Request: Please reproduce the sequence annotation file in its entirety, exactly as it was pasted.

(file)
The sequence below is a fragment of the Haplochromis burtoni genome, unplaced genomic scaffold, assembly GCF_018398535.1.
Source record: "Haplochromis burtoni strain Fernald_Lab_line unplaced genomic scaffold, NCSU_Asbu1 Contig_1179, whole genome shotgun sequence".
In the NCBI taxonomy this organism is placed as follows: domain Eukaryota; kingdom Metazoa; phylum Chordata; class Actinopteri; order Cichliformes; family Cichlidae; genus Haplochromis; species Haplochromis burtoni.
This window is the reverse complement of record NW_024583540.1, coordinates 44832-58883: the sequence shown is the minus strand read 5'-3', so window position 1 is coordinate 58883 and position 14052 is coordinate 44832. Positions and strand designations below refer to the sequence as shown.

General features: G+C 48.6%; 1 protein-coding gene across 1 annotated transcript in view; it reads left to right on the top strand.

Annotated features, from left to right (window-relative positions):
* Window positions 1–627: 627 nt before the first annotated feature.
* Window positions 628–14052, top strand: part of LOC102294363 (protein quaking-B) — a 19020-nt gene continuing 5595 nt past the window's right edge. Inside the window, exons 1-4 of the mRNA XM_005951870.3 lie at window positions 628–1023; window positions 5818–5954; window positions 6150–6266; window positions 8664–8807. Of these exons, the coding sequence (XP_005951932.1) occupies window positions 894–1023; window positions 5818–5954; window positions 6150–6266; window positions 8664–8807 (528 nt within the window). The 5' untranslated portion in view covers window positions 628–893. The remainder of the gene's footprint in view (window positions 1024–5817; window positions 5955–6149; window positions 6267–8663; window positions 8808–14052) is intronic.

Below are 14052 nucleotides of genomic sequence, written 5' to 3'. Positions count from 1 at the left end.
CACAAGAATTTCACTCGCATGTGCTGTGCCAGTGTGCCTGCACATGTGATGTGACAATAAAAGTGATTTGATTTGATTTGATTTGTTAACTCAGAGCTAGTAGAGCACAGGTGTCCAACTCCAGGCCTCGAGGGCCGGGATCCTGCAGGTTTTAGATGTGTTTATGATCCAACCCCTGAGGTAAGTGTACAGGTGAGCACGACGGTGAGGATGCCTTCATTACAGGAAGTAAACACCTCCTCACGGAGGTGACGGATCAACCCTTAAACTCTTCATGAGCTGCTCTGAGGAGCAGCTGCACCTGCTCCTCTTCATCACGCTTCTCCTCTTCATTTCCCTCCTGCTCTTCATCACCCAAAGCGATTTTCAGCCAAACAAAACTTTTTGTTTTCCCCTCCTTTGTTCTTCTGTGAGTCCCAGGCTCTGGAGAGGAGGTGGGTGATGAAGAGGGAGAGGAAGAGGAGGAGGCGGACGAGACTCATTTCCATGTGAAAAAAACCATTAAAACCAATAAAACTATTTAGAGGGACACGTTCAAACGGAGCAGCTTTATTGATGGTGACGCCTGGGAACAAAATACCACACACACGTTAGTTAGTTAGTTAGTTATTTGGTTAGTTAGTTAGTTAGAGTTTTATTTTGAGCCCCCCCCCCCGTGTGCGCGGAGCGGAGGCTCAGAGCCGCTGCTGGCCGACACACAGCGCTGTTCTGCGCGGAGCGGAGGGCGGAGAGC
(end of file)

The sequence below is a fragment of the Haplochromis burtoni genome, unplaced genomic scaffold, assembly GCF_018398535.1.
Source record: "Haplochromis burtoni strain Fernald_Lab_line unplaced genomic scaffold, NCSU_Asbu1 Contig_1179, whole genome shotgun sequence".
In the NCBI taxonomy this organism is placed as follows: domain Eukaryota; kingdom Metazoa; phylum Chordata; class Actinopteri; order Cichliformes; family Cichlidae; genus Haplochromis; species Haplochromis burtoni.
This window is the reverse complement of record NW_024583540.1, coordinates 44832-58883: the sequence shown is the minus strand read 5'-3', so window position 1 is coordinate 58883 and position 14052 is coordinate 44832. Positions and strand designations below refer to the sequence as shown.

General features: G+C 48.6%; 1 protein-coding gene across 1 annotated transcript in view; it reads left to right on the top strand.

Annotated features, from left to right (window-relative positions):
* Window positions 1–627: 627 nt before the first annotated feature.
* Window positions 628–14052, top strand: part of LOC102294363 (protein quaking-B) — a 19020-nt gene continuing 5595 nt past the window's right edge. Inside the window, exons 1-4 of the mRNA XM_005951870.3 lie at window positions 628–1023; window positions 5818–5954; window positions 6150–6266; window positions 8664–8807. Of these exons, the coding sequence (XP_005951932.1) occupies window positions 894–1023; window positions 5818–5954; window positions 6150–6266; window positions 8664–8807 (528 nt within the window). The 5' untranslated portion in view covers window positions 628–893. The remainder of the gene's footprint in view (window positions 1024–5817; window positions 5955–6149; window positions 6267–8663; window positions 8808–14052) is intronic.

Below are 14052 nucleotides of genomic sequence, written 5' to 3'. Positions count from 1 at the left end.
CACAAGAATTTCACTCGCATGTGCTGTGCCAGTGTGCCTGCACATGTGATGTGACAATAAAAGTGATTTGATTTGATTTGATTTGTTAACTCAGAGCTAGTAGAGCACAGGTGTCCAACTCCAGGCCTCGAGGGCCGGGATCCTGCAGGTTTTAGATGTGTTTATGATCCAACCCCTGAGGTAAGTGTACAGGTGAGCACGACGGTGAGGATGCCTTCATTACAGGAAGTAAACACCTCCTCACGGAGGTGACGGATCAACCCTTAAACTCTTCATGAGCTGCTCTGAGGAGCAGCTGCACCTGCTCCTCTTCATCACGCTTCTCCTCTTCATTTCCCTCCTGCTCTTCATCACCCAAAGCGATTTTCAGCCAAACAAAACTTTTTGTTTTCCCCTCCTTTGTTCTTCTGTGAGTCCCAGGCTCTGGAGAGGAGGTGGGTGATGAAGAGGGAGAGGAAGAGGAGGAGGCGGACGAGACTCATTTCCATGTGAAAAAAACCATTAAAACCAATAAAACTATTTAGAGGGACACGTTCAAACGGAGCAGCTTTATTGATGGTGACGCCTGGGAACAAAATACCACACACACGTTAGTTAGTTAGTTAGTTATTTGGTTAGTTAGTTAGTTAGAGTTTTATTTTGAGCCCCCCCCCCCGTGTGCGCGGAGCGGAGGCTCAGAGCCGCTGCTGGCCGACACACAGCGCTGTTCTGCGCGGAGCGGAGGGCGGAGAGC